Tonight's picture was taken in April of 2008, during Mattie's 6th birthday party! That year, Mattie had a bowling party and his entire kindergarten class was invited. Mattie became sick at the party, he developed a fever, but managed through it, that's until he got home. At which point he fell asleep for hours on the couch. The theme that year was Scooby Doo! It is hard still hard to believe that this photo was taken three months before he was diagnosed with cancer. 

Quote of the day: Today's coronavirus update from Johns Hopkins.

  • Number of people diagnosed with the virus: 30,705,525
  • Number of people who died from the virus: 554,994

Another 6am rising! It was a typically full morning of activity. After walking with my dad and his caregiver for his 20 minute routine, I then went for an hour long walk with my mom. Today I came across two big pine cones right outside my parent's home. The thing is there aren't any pine trees that produce such large cones anywhere on their street. So where did these pine cones come from? NO IDEA! I have instead decided to believe that they were a message to me from Mattie, on his 19th birthday! These were the types of pine cones Mattie always loved to collect. 

Though it is Mattie's birthday, I did not mention it today. My dad has enough going on, and I figured to just focus on Easter instead. We went out to a lovely lunch in Calabasas today. 

Me and my dad. 

Today would have been Mattie's 19th birthday! To me, he is forever 7. It is hard to believe we have acknowledged 12 birthdays without him, as we only had Mattie in our lives for a very short period of time. Mattie never took naps, even as a baby, and I am quite certain he wanted to be up and alert so he would not miss out on anything!
Mattie loved hearing the story of his birth, which you can read below. I post it every year at this time. It was a story I wrote for his celebration of life in 2009. The last time I told Mattie this story was on August 5, 2009, the day we learned his cancer was terminal. Mattie took comfort in hearing this story and always laughed when I described his first cry at birth.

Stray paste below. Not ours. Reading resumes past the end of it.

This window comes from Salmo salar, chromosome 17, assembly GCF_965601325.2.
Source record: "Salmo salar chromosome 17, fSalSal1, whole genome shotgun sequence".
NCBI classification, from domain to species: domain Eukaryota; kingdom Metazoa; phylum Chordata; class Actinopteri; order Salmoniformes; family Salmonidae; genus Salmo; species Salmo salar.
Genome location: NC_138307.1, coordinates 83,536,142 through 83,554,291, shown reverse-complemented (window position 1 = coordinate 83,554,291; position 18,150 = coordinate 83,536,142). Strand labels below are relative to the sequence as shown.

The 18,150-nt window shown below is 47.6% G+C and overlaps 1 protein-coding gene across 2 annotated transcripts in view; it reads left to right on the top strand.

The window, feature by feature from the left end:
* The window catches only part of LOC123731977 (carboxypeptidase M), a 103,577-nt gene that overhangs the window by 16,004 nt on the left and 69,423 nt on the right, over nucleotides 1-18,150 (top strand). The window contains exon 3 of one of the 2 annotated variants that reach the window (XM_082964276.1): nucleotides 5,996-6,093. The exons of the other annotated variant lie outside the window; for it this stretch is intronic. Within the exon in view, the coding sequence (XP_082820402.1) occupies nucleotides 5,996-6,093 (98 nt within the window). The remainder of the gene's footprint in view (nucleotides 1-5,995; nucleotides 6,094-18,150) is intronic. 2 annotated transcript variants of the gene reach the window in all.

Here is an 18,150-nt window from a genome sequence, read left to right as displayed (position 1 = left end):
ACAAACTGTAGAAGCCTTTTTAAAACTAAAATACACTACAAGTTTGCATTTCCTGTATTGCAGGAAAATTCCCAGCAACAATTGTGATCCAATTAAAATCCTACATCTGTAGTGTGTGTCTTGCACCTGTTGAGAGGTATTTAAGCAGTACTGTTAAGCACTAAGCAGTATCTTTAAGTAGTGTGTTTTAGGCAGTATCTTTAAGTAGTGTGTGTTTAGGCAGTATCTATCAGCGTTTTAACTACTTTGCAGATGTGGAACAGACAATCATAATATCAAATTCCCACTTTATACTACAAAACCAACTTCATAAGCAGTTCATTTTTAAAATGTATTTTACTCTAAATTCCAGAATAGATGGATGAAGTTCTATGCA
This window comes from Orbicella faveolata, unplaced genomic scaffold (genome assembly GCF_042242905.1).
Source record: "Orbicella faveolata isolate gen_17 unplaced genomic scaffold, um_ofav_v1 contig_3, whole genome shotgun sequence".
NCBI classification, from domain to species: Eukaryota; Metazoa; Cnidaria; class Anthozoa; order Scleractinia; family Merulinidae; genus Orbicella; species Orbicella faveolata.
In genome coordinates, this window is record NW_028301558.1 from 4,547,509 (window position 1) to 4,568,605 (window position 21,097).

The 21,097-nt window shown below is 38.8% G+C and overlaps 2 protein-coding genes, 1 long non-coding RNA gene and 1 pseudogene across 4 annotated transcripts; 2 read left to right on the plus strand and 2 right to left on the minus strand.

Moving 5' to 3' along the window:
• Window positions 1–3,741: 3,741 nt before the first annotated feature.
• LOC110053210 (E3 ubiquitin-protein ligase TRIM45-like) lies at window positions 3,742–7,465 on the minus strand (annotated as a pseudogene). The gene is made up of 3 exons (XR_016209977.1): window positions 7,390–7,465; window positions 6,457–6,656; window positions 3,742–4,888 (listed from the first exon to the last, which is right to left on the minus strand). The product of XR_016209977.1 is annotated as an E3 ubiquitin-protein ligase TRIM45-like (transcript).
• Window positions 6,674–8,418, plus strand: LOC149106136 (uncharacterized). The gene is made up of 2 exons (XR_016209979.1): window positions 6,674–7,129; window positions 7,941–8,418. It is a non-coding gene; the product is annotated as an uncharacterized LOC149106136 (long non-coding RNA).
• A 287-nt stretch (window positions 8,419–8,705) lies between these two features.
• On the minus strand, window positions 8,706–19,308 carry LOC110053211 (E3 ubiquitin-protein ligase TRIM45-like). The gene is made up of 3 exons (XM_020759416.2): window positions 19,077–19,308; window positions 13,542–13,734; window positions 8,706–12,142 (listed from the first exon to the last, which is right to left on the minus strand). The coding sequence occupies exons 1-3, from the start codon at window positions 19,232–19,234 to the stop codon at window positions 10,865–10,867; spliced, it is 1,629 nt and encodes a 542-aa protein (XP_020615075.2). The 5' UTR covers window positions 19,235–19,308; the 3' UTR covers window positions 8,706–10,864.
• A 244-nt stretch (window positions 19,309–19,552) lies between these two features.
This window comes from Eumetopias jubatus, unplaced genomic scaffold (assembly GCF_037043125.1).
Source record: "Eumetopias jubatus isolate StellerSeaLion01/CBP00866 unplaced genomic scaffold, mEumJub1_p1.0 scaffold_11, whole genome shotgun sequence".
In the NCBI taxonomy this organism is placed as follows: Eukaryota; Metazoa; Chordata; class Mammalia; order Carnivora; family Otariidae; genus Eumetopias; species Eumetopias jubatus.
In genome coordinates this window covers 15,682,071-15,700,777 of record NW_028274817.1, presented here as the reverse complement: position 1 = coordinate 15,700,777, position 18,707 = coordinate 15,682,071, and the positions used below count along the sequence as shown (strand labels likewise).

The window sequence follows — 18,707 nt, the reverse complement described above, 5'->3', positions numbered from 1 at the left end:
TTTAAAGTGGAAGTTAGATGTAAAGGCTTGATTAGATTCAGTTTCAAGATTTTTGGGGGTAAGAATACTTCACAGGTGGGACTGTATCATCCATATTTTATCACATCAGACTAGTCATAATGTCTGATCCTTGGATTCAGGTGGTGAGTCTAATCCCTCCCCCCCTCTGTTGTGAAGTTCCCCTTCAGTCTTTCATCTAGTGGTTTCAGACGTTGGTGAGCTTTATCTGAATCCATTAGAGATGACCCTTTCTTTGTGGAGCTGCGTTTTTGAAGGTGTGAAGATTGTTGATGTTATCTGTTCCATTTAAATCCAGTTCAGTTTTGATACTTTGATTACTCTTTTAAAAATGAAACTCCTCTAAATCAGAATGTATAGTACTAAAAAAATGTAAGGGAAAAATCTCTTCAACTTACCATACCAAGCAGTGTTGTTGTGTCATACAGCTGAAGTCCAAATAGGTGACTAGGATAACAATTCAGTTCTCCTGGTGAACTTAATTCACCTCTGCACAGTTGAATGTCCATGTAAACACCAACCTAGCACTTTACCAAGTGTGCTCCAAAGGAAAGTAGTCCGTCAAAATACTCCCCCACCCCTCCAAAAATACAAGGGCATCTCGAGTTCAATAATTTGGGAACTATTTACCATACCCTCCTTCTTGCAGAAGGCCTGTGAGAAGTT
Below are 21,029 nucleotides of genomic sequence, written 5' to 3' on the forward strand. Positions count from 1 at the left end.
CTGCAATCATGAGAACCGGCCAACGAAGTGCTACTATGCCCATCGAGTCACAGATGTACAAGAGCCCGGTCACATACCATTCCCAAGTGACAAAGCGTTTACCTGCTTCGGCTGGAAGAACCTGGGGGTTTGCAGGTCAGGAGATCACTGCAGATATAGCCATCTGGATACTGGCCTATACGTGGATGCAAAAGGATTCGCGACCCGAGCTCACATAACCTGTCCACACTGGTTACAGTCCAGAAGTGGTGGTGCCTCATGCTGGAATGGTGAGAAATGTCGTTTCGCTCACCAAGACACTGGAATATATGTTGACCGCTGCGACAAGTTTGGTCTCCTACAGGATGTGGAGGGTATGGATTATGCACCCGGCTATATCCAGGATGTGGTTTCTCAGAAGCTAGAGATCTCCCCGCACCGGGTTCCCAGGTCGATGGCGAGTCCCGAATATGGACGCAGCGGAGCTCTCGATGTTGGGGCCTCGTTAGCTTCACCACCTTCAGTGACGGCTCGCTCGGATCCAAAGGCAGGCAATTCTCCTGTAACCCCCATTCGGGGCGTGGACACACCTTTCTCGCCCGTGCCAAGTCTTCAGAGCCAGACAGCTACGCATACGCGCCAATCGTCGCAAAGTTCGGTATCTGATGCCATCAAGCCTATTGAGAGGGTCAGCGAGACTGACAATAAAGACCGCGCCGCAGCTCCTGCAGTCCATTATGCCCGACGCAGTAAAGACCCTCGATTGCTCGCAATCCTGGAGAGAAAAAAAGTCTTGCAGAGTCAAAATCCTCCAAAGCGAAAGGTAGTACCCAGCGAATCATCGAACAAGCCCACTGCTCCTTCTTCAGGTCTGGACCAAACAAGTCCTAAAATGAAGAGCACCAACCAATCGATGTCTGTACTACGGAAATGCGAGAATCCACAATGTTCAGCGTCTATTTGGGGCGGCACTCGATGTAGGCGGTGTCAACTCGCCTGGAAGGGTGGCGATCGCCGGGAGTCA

To know Mattie was to LOVE him. He had a wonderful sense of humor, he was our "little engineer," as he naturally understood the concepts of building things and taking them apart, he was incredibly bright, loved nature, and was a great cancer advocate (even at age 6).
Mattie was my greatest teacher. From him I learned that childhood cancer is NOT just about the medicine. Peter and I carry on Mattie's legacy, in the hopes of helping countless other children and families. We have no problem shedding light on the reality that the psychosocial issues DO NOT end (for the child and the family) when the treatment does.
Happy 19th birthday Mattie! Ooga Booga (which translated in Mattie-ese means.... I LOVE YOU!)
My Dearest Mattie,
It is said that parents love their children right from the moment they are born. However, in your case, our love for you began as soon as we learned we were going to have a baby. In fact, right after seeing your sonogram picture, we felt like proud parents. We posted those pictures everywhere. We shared these pictures with practically anyone who would listen or showed interest, and each September when I taught prenatal development in my undergraduate human development class, out would come your sonogram pictures to illustrate my points. Even my students got a sneak peek at our baby, a baby who would have a profound and meaningful impact on not just his parents but also every community he touched. Daddy and I did not only love you, we FELL IN LOVE with you, and that love grew stronger with each day. Your energy, spirit, love for life, intellectual challenges, sense of humor, and loyalty to your friends and family were only some of the wonderful traits we always admired in you.